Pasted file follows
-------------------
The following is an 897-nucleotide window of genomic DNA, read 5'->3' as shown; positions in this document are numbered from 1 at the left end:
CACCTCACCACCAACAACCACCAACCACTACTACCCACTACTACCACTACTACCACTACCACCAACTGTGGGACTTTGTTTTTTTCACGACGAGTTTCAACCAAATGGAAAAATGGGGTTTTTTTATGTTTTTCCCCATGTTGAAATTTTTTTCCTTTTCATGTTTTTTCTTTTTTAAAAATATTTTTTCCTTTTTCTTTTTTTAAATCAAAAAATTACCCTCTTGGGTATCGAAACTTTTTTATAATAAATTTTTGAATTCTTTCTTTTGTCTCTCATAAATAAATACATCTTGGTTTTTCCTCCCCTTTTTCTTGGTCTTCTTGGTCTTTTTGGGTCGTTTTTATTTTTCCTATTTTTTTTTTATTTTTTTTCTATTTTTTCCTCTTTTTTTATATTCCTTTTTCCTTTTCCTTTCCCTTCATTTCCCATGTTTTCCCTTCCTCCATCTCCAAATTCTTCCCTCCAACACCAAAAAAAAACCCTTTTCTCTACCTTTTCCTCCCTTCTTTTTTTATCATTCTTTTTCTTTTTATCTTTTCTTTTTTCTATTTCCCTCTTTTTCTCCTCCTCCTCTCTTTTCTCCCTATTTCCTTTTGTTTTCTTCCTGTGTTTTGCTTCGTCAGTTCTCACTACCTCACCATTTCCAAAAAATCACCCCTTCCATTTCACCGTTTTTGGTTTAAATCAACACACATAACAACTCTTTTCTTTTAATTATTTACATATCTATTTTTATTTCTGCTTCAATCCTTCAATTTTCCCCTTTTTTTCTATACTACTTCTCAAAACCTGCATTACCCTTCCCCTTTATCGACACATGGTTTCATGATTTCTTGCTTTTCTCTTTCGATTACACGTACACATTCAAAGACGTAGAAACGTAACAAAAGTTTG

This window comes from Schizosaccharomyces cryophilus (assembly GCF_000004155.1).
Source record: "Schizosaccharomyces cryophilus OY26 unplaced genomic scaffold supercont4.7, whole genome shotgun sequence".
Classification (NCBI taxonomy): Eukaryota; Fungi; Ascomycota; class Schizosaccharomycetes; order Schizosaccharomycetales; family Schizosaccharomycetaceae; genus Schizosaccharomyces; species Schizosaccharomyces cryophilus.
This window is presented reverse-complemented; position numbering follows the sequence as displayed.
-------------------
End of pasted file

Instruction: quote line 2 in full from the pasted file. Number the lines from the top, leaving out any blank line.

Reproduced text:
CACCTCACCACCAACAACCACCAACCACTACTACCCACTACTACCACTACTACCACTACCACCAACTGTGGGACTTTGTTTTTTTCACGACGAGTTTCAACCAAATGGAAAAATGGGGTTTTTTTATGTTTTTCCCCATGTTGAAATTTTTTTCCTTTTCATGTTTTTTCTTTTTTAAAAATATTTTTTCCTTTTTCTTTTTTTAAATCAAAAAATTACCCTCTTGGGTATCGAAACTTTTTTATAATAAATTTTTGAATTCTTTCTTTTGTCTCTCATAAATAAATACATCTTGGTTTTTCCTCCCCTTTTTCTTGGTCTTCTTGGTCTTTTTGGGTCGTTTTTATTTTTCCTATTTTTTTTTTATTTTTTTTCTATTTTTTCCTCTTTTTTTATATTCCTTTTTCCTTTTCCTTTCCCTTCATTTCCCATGTTTTCCCTTCCTCCATCTCCAAATTCTTCCCTCCAACACCAAAAAAAAACCCTTTTCTCTACCTTTTCCTCCCTTCTTTTTTTATCATTCTTTTTCTTTTTATCTTTTCTTTTTTCTATTTCCCTCTTTTTCTCCTCCTCCTCTCTTTTCTCCCTATTTCCTTTTGTTTTCTTCCTGTGTTTTGCTTCGTCAGTTCTCACTACCTCACCATTTCCAAAAAATCACCCCTTCCATTTCACCGTTTTTGGTTTAAATCAACACACATAACAACTCTTTTCTTTTAATTATTTACATATCTATTTTTATTTCTGCTTCAATCCTTCAATTTTCCCCTTTTTTTCTATACTACTTCTCAAAACCTGCATTACCCTTCCCCTTTATCGACACATGGTTTCATGATTTCTTGCTTTTCTCTTTCGATTACACGTACACATTCAAAGACGTAGAAACGTAACAAAAGTTTG